How Errors Happen in Microsoft Excel

In order to avoid spreadsheet errors such as calculation & Vlookup errors, you should remember the following points (alternatively go straight to the training page to see how to use all Excel’s features):

  • Relative and absolute referencing (e.g. $A1) can cause problems when you copy and paste. Think carefully about cells you may copy (view a video clip on how copy paste causes spreadsheet errors)
  • Inserting cells, rows or columns close to the border of a calculation could result in the cells not being included. Explicitly check that the cells are included (view video clips on inserting row errors and inserting cells errors) to avoid vlookup errors and other errors
  • A simple procedure like deleting cells can cause problems in subsequent cells. Again explicitly check that the formula around the deleted cell are still accurate.
  • Hiding rows or columns may make your spreadsheet prettier but could cause problems in calculations. It is extremely easy to accidentally delete or alter the cells that are hidden without even knowing ( dragging a formulae down can cause this).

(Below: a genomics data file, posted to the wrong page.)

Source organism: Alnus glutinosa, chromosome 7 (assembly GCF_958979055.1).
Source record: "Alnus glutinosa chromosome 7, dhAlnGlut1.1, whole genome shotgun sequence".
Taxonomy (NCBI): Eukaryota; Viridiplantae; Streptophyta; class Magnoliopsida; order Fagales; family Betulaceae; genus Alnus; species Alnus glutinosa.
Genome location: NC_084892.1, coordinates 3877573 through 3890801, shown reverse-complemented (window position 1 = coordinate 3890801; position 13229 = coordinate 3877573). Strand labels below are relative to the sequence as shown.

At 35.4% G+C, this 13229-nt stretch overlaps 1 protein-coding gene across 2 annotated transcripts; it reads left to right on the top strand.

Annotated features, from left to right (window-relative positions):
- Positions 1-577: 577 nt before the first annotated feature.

• One of the most common sources of spreadsheet errors and vlookup errors is as a result of the linking of spreadsheets. Unless all the linked spreadsheets are open at the same time, structural changes in the spreadsheets will cause havoc. Don’t believe us. Look at this video clip of errors due to linked spreadsheets.
  • The IF functions in Excel is brilliant. Just be sure you know that a little space can cause a major problem. How IF errors occur viewable here.
  • VLOOKUP is often used in both operational and decision models. But some of the biggest spreadsheet horror stories can be ascribed to this Vlookup function. Make sure you view the VLOOKUP errors clip and avoid making this error.
  • Hardcoding (putting numbers into a formulae such as $B10+100 ) makes it difficult to understand a model without looking into every cell. Remember most spreadsheets end up being printed out and it is impossible to notice a hardcoded number. Rather let formulae consist of references to cells and have separate input cells.
  • If at all possible avoid using circular referencing.

To learn more about using Excel safely, why not look at our Training pages or find out about Spreadsheet Professional, the worlds best spreadsheet review and auditing tool!

Want to learn more about Microsoft Excel? If you prefer attending a course and live in South Africa look at the Johannesburg MS Excel 3 Day Advanced Course  or the Cape Town MS Excel 3 Day Advanced training course. If you prefer online learning or live outside South Africa, look at our online MS Excel training courses.